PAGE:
What does homework time look like at your home? Do you love or abhor it? Or are you strangely indifferent? Is your child an independent learner who can do it without assistance or do you need to spend the time with them to ensure that he/she is actually learning? What are your best strategies for getting it done? Please share with us the good, bad and the ugly!

 

Linking with Essentially Jess.

 

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Should Children Do Homework?

Should Children Do Homework?

The children of Australia have now returned back to school. For most students, return to school also means the return of homework. It seems that most parents I talk to are not overly enthusiastic about homework. Some, like my sister,  are passionately defiant that homework should not be given to children. For some lucky parents homework is never a big deal. These parents normally have self motivated children, who quickly and independently finish their homework. I have occasionally heard a parent comment that a struggling child likes homework, even though it’s not easy. I have noted that these children are also normally easy going and compliant children. Then there are the children hate homework as much as a cat likes a bubble bath. Homework time in such houses is very rarely pleasant.

My views on homework as a parent and a teacher are mixed. Well, quite frankly, they are quite conflicted.

As a teacher, I assigned homework. I taught years 1-3, and I am a big believer in play, so I tried not to set too much homework. I was also clear that I did not expect children to spend more than 10-20 minutes on their homework and immediately pardoned homework being incomplete if there was a note explaining they had used the allocated time or listing some other reason. The main homework I would assign was learning spelling word and drilling basic facts. Every Friday these two areas would be tested and it was normally very obvious when a child had done their homework. If for a variety of valid or invalid reasons, a child was unable to spend much time doing homework, the test results were significantly lower than previous weeks. There was a collection of students who were exceptionally bright who parents told me spent hardly any, if any time on homework, yet still achieved good results. There was also one or two students in each class of average ability who never did homework, and their results did not reflect their capability.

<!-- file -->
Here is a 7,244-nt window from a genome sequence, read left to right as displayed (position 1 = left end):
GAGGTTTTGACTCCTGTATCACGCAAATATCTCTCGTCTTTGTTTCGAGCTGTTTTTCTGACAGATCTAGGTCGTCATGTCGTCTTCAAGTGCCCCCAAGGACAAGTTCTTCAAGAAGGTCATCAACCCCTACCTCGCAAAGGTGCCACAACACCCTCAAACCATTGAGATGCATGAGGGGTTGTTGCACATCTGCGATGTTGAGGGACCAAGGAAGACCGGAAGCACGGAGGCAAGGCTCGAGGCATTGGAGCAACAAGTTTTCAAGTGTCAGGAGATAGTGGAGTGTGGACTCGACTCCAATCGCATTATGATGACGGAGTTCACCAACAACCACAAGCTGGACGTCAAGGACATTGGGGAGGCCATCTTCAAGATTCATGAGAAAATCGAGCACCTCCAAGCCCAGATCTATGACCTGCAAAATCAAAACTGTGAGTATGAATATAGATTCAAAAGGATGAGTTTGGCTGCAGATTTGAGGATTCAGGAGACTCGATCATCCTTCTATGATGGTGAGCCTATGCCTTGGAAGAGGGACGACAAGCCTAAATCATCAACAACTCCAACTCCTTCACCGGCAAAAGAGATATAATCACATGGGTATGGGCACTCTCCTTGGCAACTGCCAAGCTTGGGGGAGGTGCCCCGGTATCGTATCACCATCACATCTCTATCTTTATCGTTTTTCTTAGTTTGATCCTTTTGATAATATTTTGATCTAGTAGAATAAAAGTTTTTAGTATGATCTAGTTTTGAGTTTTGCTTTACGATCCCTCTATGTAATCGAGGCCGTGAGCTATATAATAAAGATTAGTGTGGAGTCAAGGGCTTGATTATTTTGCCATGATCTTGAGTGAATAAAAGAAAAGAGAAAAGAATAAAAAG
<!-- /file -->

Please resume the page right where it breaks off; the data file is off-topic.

The thing is, I did used to drill number facts during the school day. I did get children to learn their spelling words during the school day. However, the curriculum is crowded, and there is so much to fit into one day. Things that you seriously do not want to leave out of your child’s education. Setting homework allowed the children to keep developing basic skills that required more time to cement than I was able to offer inside the classroom.

I would particularly find that children who found accuracy difficult in spelling and number facts made significant improvements when parents spent some quality time with their children. I was inspired by the faithfulness and commitment to homework of these parents and the outcomes I saw in their children’s results.

I wanted the same for my children when I had them. I had grand plans in my head about how I would do homework with my children. Years before the children came along. I had ideas of how FUN homework was going to be. Games. So many games that would make homework a delight. Kinaesthetic opportunities lavished upon my children that cater for different types of learning. The image of my child and I laughing as we explored spelling patterns and the excitement of building speed as we fired out answers to math sums. It was a delightful vision.

The reality, my friend, is different.

I hate homework.

My child hates homework.

Laughter is not a common sound as we complete homework.

The sounds of a battlefield might be a more apt description of homework in our home a lot of the time. There is wailing, there is anger, there are arguments and refusal. Not all the time. But it is common.

I used to listen to parents complain about homework, and I did empathise with them. I tried wherever possible to make it easier for them. I don’t know why I thought I would defy the odds and make homework such a fun time. I guess it was because I saw my students having so much fun when I used to complete the spelling and homework tasks in class.